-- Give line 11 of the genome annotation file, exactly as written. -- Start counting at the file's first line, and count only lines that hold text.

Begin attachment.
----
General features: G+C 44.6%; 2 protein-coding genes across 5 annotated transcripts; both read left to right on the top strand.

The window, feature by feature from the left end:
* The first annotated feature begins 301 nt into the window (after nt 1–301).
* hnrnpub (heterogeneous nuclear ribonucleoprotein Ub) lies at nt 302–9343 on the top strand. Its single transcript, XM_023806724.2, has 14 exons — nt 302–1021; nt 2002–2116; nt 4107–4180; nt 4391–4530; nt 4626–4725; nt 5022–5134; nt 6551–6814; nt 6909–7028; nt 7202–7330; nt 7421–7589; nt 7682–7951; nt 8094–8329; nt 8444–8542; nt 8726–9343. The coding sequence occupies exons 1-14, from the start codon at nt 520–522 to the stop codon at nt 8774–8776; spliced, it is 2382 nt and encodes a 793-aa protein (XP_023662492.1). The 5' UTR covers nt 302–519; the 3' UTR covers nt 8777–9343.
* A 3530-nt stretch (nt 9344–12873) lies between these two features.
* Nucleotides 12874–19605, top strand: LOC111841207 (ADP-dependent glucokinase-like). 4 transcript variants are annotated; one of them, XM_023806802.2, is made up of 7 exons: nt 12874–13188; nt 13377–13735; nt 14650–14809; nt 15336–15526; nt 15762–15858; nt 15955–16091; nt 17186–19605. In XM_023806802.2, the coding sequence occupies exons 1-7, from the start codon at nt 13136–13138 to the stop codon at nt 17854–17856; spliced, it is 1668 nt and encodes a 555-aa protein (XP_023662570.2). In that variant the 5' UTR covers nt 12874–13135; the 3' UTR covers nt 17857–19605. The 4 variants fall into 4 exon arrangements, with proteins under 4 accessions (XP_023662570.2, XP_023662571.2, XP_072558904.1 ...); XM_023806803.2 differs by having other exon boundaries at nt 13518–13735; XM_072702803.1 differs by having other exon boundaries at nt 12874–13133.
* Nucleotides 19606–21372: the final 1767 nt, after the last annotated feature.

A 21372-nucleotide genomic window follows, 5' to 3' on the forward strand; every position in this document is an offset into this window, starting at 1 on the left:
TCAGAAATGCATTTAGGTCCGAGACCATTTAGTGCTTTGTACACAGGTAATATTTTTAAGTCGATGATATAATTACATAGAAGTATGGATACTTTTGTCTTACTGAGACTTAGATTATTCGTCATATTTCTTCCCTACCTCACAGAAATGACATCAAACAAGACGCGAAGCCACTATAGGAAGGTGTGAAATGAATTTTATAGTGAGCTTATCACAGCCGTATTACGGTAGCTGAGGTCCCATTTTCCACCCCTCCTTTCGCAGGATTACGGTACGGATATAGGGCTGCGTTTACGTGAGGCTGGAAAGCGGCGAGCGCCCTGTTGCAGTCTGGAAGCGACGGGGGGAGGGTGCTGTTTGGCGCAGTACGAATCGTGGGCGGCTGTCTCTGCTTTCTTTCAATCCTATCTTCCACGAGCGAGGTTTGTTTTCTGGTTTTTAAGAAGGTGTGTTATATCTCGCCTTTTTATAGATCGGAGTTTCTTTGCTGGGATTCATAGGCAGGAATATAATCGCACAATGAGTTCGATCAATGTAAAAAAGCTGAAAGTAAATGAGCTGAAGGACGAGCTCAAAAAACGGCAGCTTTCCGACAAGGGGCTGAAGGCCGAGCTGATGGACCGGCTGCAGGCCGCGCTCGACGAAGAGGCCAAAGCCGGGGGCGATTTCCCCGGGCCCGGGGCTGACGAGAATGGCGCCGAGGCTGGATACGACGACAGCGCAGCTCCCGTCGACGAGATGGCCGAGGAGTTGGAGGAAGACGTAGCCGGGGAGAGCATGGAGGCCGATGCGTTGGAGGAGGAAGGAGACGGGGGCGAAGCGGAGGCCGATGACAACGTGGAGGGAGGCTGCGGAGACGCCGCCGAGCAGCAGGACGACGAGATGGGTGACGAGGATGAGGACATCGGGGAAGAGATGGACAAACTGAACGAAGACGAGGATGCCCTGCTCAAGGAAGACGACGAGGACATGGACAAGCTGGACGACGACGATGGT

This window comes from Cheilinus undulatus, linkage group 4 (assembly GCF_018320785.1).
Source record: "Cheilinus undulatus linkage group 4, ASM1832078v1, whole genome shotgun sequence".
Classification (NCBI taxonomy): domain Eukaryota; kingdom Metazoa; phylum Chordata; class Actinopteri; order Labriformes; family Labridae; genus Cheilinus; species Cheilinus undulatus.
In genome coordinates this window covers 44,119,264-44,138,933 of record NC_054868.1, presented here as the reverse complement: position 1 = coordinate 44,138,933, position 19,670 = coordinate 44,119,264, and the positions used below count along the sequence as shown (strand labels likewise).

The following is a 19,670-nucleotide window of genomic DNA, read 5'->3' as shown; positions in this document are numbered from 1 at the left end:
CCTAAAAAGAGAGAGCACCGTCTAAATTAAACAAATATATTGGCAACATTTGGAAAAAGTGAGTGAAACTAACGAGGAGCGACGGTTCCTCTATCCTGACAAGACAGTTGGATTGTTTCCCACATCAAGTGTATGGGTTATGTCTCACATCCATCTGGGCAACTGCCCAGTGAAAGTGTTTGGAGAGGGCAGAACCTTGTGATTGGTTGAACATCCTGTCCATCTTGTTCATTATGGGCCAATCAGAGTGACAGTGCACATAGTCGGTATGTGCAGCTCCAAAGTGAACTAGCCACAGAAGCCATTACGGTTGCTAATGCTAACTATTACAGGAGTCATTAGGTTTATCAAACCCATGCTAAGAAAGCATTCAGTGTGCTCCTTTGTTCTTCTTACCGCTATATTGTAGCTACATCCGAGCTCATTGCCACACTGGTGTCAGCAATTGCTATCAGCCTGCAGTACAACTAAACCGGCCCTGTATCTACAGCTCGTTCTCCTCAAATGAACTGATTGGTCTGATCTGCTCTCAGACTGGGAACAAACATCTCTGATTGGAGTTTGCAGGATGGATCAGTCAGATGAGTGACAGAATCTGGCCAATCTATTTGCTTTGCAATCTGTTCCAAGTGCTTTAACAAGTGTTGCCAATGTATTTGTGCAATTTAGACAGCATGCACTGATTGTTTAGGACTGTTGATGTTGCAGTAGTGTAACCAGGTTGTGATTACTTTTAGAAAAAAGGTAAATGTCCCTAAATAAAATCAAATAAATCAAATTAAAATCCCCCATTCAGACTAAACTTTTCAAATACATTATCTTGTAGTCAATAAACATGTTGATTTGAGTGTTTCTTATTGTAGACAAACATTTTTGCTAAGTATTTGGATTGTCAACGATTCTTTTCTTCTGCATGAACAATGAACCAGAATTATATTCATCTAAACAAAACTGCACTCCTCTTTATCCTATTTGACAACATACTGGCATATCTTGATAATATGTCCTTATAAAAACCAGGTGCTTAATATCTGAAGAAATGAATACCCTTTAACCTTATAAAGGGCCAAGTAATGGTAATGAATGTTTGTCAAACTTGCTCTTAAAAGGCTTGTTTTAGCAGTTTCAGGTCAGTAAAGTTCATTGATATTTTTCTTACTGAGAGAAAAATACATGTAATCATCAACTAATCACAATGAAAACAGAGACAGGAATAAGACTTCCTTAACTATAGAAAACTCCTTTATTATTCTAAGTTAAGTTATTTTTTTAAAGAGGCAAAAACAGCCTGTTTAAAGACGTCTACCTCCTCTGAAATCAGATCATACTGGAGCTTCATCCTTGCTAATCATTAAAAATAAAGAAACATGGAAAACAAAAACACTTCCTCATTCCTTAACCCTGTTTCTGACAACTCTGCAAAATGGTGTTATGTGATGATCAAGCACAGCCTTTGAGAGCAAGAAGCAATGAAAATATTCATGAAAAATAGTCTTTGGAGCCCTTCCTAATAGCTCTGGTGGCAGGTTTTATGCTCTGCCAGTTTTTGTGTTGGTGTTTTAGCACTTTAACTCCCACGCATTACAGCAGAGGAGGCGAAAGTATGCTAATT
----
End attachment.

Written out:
Source record: "Cheilinus undulatus linkage group 4, ASM1832078v1, whole genome shotgun sequence".